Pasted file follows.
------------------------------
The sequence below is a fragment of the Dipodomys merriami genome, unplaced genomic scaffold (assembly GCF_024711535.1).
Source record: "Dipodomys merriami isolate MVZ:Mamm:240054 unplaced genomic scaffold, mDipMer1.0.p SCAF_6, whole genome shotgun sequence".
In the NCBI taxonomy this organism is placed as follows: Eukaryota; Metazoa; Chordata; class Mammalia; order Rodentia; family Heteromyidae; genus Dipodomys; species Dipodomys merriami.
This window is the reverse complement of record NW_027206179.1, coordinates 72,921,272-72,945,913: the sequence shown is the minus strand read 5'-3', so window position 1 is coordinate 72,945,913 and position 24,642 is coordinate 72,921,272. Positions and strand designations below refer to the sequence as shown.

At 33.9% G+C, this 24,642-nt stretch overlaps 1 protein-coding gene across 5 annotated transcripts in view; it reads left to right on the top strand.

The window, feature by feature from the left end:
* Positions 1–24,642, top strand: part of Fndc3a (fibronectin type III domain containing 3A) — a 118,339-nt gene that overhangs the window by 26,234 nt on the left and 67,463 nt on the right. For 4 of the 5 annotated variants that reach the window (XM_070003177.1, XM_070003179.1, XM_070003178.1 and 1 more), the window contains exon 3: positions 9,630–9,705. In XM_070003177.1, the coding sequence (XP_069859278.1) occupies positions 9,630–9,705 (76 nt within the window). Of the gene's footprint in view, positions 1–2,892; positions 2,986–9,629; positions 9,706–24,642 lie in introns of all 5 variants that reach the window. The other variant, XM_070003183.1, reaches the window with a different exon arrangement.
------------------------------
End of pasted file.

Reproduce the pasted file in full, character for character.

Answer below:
The sequence below is a fragment of the Dipodomys merriami genome, unplaced genomic scaffold (assembly GCF_024711535.1).
Source record: "Dipodomys merriami isolate MVZ:Mamm:240054 unplaced genomic scaffold, mDipMer1.0.p SCAF_6, whole genome shotgun sequence".
In the NCBI taxonomy this organism is placed as follows: Eukaryota; Metazoa; Chordata; class Mammalia; order Rodentia; family Heteromyidae; genus Dipodomys; species Dipodomys merriami.
This window is the reverse complement of record NW_027206179.1, coordinates 72,921,272-72,945,913: the sequence shown is the minus strand read 5'-3', so window position 1 is coordinate 72,945,913 and position 24,642 is coordinate 72,921,272. Positions and strand designations below refer to the sequence as shown.

At 33.9% G+C, this 24,642-nt stretch overlaps 1 protein-coding gene across 5 annotated transcripts in view; it reads left to right on the top strand.

The window, feature by feature from the left end:
* Positions 1–24,642, top strand: part of Fndc3a (fibronectin type III domain containing 3A) — a 118,339-nt gene that overhangs the window by 26,234 nt on the left and 67,463 nt on the right. For 4 of the 5 annotated variants that reach the window (XM_070003177.1, XM_070003179.1, XM_070003178.1 and 1 more), the window contains exon 3: positions 9,630–9,705. In XM_070003177.1, the coding sequence (XP_069859278.1) occupies positions 9,630–9,705 (76 nt within the window). Of the gene's footprint in view, positions 1–2,892; positions 2,986–9,629; positions 9,706–24,642 lie in introns of all 5 variants that reach the window. The other variant, XM_070003183.1, reaches the window with a different exon arrangement.